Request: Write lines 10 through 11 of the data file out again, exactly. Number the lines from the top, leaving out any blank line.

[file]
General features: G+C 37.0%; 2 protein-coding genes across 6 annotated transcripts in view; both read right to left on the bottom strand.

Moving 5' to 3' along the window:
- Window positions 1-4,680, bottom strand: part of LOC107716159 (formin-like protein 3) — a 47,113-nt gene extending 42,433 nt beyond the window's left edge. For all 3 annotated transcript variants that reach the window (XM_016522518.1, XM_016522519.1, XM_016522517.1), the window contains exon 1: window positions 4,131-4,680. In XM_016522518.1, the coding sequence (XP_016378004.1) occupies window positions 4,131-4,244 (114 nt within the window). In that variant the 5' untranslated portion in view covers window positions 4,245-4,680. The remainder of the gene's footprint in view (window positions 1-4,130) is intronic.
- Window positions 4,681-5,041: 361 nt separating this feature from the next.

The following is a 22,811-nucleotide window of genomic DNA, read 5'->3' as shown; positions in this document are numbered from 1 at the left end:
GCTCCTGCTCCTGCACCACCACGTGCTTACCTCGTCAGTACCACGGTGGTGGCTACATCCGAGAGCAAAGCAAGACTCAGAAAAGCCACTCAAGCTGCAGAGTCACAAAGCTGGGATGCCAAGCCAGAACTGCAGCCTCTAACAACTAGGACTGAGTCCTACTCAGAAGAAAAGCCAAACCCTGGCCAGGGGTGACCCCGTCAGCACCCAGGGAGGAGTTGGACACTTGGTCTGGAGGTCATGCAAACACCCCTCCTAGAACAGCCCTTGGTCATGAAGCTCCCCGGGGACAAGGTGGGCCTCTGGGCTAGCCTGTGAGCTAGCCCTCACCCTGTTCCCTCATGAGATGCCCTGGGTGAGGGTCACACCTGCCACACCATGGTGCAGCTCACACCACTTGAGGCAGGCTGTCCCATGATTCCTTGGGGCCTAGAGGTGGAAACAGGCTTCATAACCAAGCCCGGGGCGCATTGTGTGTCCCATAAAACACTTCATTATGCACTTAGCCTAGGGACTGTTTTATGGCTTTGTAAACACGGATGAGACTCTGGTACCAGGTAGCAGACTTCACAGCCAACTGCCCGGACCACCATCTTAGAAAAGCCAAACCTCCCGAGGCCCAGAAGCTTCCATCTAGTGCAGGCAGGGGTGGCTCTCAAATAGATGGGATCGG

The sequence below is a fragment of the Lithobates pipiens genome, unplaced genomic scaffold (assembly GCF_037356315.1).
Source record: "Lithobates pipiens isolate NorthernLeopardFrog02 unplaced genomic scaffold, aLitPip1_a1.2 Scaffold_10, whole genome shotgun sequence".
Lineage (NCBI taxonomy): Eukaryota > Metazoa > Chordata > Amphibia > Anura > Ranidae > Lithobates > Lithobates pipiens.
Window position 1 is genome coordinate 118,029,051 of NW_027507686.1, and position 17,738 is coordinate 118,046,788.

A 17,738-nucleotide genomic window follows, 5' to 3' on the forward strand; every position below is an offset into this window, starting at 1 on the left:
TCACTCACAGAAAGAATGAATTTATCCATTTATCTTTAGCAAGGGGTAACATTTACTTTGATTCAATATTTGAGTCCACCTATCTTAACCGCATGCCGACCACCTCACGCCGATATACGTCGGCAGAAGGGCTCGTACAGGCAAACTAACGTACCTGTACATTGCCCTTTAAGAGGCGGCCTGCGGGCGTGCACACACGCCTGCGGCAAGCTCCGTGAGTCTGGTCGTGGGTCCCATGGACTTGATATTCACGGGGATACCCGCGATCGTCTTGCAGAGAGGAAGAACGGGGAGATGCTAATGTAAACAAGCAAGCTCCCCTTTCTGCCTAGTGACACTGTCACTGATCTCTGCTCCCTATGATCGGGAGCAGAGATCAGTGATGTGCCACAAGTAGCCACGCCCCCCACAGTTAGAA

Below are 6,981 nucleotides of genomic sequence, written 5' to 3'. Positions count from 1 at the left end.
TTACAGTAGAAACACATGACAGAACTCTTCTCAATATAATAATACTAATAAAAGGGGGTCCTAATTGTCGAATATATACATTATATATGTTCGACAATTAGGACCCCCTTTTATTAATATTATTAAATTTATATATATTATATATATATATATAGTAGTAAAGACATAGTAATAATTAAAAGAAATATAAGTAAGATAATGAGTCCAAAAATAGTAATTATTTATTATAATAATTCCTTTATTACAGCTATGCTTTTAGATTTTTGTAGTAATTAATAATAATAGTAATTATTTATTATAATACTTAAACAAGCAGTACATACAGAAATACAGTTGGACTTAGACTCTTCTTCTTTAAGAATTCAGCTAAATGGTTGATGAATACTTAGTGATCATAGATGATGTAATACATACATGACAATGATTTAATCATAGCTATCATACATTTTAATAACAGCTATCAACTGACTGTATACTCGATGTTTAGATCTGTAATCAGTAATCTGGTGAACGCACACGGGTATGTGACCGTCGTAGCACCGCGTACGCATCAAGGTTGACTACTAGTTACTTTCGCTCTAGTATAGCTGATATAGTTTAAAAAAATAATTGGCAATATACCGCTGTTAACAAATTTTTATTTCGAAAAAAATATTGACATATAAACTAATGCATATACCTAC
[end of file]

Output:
Window position 1 is genome coordinate 118,029,051 of NW_027507686.1, and position 17,738 is coordinate 118,046,788.

A 17,738-nucleotide genomic window follows, 5' to 3' on the forward strand; every position below is an offset into this window, starting at 1 on the left: